The lack of those long-term plans has left Hijo del Vikingo in a weird spot. Vikingo might embody current AAA more than any other wrestler. Guys like Fenix and Penta are AAA, but exist in other places. Even Psycho Clown and Pagano turn up on US indies. Vikingo is exclusive to AAA and does things no one else seemingly can do; he’s a special wrestler and a fitting one to represent the promotion as his company from an outsider’s perspective.

The native fans don’t seem universally bought in. A heavyweight champion (which is how this title is looked at, no matter how AAA terms it) is supposed to be a well-rounded battle-tested veteran to the Mexican wrestler denizens who chatter about AAA on social media. Hijo del Vikingo is perceived by some as a guy who excels at one thing, but lacks the size or technical skills to be a ‘real’ world champion; he’s good but they’re not prepared to see him at that level. This is still an issue, even in the country which produced Rey Misterio Jr.

Vikingo would’ve been helped with a feud with a veteran to show he’s got heart behind the flips, but AAA lacks the sort of Negro Casas-type worker to give him those matches and the needed endorsement. Vikingo also would’ve been helped if he was made to look like a bigger star in booking, but he’s ended up as the guy who loses to the stars in the big matches. He took the pin at TripleMania, he took the pin at Heroes Inmortales, and he was given the match with Omega with no build or reason behind it. The worst thing a young Mexican wrestler can be to the online fanbase is be ‘inflatado” – someone seen as inflated by the promotion, given plenty of opportunities instead of earning them, and AAA’s lately given Vikingo opportunities without demonstrating to the fans he’s earned them with success.

Vikingo’s reaction is going to be a good litmus test on where Mexico is on between people who spend a lot of time chatting about lucha libre on the internet and the greater number of people who actually go to shows. We’ll find out which group is living in their own bubble, or maybe which bubble is bigger. Vikingo has long been over with the live audiences, much more than any other AAA high flyer, so maybe this will turn out fine. This might also turn out flat, especially if it’s Vikingo going over one of the unheralded outsiders. I believe AAA would be better off pushing off Vikingo’s big win until they have a chance to make it mean something to everyone, but they’re not a patient bunch.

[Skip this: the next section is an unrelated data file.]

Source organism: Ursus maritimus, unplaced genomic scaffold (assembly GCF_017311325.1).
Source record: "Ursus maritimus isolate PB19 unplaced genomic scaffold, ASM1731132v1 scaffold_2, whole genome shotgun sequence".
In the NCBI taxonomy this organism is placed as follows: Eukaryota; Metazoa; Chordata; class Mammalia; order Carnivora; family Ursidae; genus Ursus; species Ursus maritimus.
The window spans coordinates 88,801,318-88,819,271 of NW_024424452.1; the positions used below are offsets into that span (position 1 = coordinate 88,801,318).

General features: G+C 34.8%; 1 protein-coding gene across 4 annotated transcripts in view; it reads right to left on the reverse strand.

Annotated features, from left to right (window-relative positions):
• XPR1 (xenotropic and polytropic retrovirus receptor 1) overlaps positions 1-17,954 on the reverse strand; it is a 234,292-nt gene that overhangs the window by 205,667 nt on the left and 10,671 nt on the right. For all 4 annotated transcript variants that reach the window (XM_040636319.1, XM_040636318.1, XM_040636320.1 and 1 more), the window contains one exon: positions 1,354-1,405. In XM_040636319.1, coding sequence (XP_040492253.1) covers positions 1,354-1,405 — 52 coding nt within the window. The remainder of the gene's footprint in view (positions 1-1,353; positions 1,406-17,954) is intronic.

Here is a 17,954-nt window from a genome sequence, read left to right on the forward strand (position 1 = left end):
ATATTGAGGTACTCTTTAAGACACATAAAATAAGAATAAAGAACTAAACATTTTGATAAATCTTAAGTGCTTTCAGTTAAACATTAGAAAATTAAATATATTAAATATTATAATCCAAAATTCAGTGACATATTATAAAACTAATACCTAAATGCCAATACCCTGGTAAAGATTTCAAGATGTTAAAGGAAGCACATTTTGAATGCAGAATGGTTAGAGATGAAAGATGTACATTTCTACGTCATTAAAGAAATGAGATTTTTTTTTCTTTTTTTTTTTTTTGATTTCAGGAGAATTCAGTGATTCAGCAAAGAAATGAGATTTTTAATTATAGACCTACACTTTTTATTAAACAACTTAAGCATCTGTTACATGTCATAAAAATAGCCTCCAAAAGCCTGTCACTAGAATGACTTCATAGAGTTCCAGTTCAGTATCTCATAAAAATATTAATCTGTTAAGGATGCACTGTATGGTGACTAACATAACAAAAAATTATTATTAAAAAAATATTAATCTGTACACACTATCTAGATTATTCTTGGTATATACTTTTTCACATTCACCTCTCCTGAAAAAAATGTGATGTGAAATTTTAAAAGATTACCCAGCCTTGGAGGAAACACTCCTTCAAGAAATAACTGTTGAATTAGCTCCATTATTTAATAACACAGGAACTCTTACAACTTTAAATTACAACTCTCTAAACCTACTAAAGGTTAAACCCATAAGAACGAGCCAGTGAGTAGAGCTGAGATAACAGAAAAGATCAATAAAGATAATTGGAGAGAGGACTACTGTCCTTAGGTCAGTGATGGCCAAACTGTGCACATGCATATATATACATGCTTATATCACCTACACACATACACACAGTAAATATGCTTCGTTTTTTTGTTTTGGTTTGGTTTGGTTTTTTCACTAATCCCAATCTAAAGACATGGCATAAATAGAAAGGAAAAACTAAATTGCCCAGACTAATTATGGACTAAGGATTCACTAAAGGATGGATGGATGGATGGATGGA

Samuray del Sol’s brief run as the first Octagon Jr. is a good trivia answer, not something that’s come up in the eight years since he was last here. His run as Kalisto probably helps him more, though even then it’s been years since he was pushed any serious way in WWE. Jay Lethal has some past Mexico appearance, but both he and Bobby Fish spent most of their careers in groups that had little visibility in Mexico. These are names that have no special appeal to an average Mexican lucha libre fan, though they may be logical choices if you’re doing a weekly podcast reviewing AEW and also the booker of this promotion. The reason this isn’t just Bandido versus Vikingo is because AAA feels they need international stars to raise the value of this match, the title and this PPV. Unfortunately, they are not bringing in real international stars, just people AEW weren’t concerned with doing jobs and people most of the fans in attendance will not recognize.

The creative in AAA has now been bad for a full year. They were faced with a pandemic and either gave up trying or were completely burnt out. The same group that did a wonderful job with a midcard romance feud off all things in 2019 now can’t even attempt decent storytelling. All ideas are either repeats with nothing new added or simply left incomplete. AAA still has good matches because they’re still skilled at bringing in good wrestlers and occasionally the only idea AAA has for them is to get out of the way. AAA never has been a reliable place for long-term thinking, but the creative has never been as obviously disinterested in their own show as much as they have been in 2021. It’s definitely affected this show, and it can’t keep going on like this.

This is not a strong lineup for an AAA restart show. The undercard is full of matches existing only to build to bigger shows down the line. The top matches should be good, but nothing stands out as a must-see like Laredo/Vikingo versus Fenix/Penta. It’s so heavy with one-night guest stars that I’m not even sure it’s a good reintroduction to AAA; who knows when we’ll see an LA Park or a Bandido in this group again. I think it’d be easily worth watching as a free show to see what surprises AAA pulls off and the usual AAA chaos. It’s a harder recommendation as a $20 purchase. There’s an argument to support AAA here in hopes they do offer more content internationally, but the actual card suggests AAA’s going to do whatever they feel like without worrying about if anyone wants it.